Laxmi has discovered art since coming to Udaan, and her drawings hang in the classroom – which doubles as a dorm room. She was thrilled to participate in CARE’s art collection activity, and creating art has made her very happy.

Laxmi Pal, 12, smiles for a picture inside one of the rooms at the Udaan Girls School in Hardoi, India. She, along with 24 of her classmates, created pieces of art for CARE's "International Day of the Girl" art exhibition in Atlanta, GA. This exhibit also marked CARE's 20th anniversary in Atlanta. Photo by Josh Estey. Photo credit CARE/Josh Estey

Many girls, like Laxmi, are hungry to learn and are benefiting from CARE helping to fuel and foster girls’ education. There are barriers that stop young girls from earning and/or continuing an education:

– Keeping girls out of school sentences them to a life of poverty and poor health

– Women earn 10-20% more for every year of school completed – Children of educated mothers are 2x as likely to go to school

– Children born to literate moms are 50% more likely to survive past the age of 5.

Jennifer Osei Boakye, 8 years old, leans out window of the Bosomkyekye Municipal Assembly Primary School in Ghana. She, along with 24 other students were selected to create artwork in conjunction with the celebration for CARE's 20th anniversary in Atlanta. In all, students from 5 countries around the world were asked to create artwork for an exhibit celebrating the "International Day of the Girl". CARE has several programs in this area of Ghana, including the REGAL program for students and a training program for teachers. Photo credit CARE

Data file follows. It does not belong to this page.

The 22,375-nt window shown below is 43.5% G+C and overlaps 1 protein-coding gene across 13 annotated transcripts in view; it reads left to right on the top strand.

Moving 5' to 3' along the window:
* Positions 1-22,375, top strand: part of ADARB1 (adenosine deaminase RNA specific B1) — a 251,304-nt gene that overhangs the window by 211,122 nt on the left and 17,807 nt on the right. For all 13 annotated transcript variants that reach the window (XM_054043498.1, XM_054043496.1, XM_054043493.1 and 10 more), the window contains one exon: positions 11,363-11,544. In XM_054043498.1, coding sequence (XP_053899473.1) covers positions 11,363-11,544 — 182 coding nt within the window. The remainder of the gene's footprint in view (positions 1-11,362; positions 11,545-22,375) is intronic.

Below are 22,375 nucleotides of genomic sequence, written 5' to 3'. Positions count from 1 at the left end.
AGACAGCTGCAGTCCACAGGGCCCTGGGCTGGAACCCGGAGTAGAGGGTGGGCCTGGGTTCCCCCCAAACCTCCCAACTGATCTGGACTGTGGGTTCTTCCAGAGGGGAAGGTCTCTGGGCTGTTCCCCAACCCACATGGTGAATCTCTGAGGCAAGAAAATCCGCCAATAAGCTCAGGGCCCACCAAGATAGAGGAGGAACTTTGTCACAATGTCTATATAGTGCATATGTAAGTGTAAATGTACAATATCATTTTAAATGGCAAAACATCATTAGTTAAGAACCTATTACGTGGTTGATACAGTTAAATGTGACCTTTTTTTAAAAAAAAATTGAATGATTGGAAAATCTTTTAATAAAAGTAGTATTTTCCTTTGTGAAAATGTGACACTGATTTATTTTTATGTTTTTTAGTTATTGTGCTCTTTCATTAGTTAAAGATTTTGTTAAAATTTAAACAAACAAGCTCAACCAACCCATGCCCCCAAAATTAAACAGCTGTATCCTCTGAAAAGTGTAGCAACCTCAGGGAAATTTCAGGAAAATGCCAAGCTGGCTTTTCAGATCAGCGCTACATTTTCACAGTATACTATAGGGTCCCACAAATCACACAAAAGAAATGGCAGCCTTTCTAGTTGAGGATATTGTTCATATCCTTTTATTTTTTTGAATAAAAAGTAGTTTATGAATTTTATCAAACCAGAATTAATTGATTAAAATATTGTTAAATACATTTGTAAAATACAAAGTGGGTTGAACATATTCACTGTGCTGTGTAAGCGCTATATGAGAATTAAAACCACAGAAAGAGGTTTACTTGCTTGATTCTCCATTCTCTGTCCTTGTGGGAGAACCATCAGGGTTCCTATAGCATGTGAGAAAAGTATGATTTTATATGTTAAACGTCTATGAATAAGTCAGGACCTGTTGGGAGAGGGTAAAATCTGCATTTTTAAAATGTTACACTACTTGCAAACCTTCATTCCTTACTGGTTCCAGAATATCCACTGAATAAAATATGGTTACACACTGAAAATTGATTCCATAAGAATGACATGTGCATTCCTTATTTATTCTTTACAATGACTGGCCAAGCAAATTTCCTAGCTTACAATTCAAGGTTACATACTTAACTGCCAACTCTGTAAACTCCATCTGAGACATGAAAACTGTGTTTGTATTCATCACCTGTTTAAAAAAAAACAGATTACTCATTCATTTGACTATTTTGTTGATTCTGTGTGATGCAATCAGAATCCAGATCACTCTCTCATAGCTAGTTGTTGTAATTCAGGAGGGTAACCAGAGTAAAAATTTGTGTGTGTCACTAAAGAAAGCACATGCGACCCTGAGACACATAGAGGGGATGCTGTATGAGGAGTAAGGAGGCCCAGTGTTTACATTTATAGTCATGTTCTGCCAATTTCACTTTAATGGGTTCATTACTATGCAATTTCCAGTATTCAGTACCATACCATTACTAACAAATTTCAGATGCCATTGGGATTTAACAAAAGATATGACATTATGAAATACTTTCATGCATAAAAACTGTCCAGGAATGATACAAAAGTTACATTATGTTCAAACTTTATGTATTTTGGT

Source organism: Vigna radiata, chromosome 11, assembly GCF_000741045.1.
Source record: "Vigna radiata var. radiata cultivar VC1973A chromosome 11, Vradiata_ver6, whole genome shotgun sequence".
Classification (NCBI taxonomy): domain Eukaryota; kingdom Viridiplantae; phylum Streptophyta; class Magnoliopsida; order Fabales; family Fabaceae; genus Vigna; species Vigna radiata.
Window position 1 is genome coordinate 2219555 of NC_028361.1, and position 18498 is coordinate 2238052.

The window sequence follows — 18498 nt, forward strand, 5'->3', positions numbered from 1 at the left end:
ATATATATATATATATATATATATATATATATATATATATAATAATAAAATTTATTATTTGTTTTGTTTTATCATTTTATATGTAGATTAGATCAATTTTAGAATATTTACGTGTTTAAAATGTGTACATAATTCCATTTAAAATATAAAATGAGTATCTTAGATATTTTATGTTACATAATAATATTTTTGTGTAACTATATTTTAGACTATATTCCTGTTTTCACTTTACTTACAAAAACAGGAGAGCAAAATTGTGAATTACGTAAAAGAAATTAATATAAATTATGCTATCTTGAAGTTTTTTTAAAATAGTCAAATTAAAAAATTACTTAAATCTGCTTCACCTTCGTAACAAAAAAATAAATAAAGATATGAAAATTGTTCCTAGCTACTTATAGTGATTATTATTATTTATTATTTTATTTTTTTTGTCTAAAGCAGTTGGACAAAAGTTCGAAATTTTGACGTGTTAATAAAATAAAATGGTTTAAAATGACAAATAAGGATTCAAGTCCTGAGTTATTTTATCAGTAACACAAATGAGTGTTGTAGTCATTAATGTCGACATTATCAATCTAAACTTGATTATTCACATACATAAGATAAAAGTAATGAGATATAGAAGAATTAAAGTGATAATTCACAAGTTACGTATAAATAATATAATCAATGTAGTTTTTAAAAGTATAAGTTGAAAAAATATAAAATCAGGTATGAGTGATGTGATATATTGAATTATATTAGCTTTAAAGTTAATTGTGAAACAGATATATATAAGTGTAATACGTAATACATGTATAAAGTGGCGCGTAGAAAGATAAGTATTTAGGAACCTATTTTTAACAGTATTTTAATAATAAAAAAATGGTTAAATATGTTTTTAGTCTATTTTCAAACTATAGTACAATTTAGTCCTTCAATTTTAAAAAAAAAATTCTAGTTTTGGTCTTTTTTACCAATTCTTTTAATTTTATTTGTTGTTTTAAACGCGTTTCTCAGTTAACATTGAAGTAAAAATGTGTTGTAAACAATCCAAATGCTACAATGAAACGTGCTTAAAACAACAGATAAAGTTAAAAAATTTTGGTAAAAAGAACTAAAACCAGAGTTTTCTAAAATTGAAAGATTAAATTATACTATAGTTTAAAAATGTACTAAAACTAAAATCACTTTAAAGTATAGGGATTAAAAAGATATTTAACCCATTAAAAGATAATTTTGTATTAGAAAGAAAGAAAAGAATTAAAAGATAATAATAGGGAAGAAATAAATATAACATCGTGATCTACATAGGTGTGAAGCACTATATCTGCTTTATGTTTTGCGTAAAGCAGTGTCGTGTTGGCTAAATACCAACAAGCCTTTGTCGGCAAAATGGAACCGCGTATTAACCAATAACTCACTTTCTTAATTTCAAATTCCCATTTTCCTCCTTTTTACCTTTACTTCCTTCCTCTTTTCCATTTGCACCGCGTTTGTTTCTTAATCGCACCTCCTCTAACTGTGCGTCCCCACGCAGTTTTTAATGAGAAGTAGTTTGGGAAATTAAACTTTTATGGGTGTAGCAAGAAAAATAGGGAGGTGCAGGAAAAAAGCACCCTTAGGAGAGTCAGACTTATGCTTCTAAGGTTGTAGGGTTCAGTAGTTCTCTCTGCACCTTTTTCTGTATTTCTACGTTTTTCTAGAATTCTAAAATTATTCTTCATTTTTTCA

The good news is that you can help. You can visit and read more about CARE’s work for girls’ education HERE. The best back to school gift you can give is a gift that helps other kids go to school. The gift catalog found HERE will support girls’ education around the world. CARE is working to remove the barriers to education that are keeping an estimated 31 million girls around the world out of school. A gift as little as $10 makes a difference. School uniforms for two girls are only $38.

Jennifer Osei Boakye, 8, collects water to bring back to her home Bosomkyekye, Ghana, Teachers at Jennifer's school participated in CARE training programs. In addition, Jennifer and her classmates participated in an art project done in conjunction with the celebration for CARE's 20th anniversary in Atlanta. Photo credit CARE

CARE is a global humanitarian organization that fights poverty by empowering girls and women.

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About Tamara

Tamara is a professional photographer at http://tamaracamera.com/, a mama of two, a writer/blogger at http://tamaracamerablog.com and a nearly professional cookie taster. She has been known to be all four of those things at all hours of the day and night. She is a very proud contributor to the book, The Mother Of All Meltdowns. http://themotherofallmeltdowns.com, as well as Stigma Fighters Anthology (volume 1), and The HerStories Project: So Glad They Told Me. She is also a proud Community Lead/QA Reader with Sway, and a regular contributor to the SoFab Food blog, and the Target Made Me Do It blog. After two cross country moves, due to her intense Bi-Coastal Disorder, she lives with her husband, daughter, son, dog, cat, and 11 chickens in glorious western Massachusetts.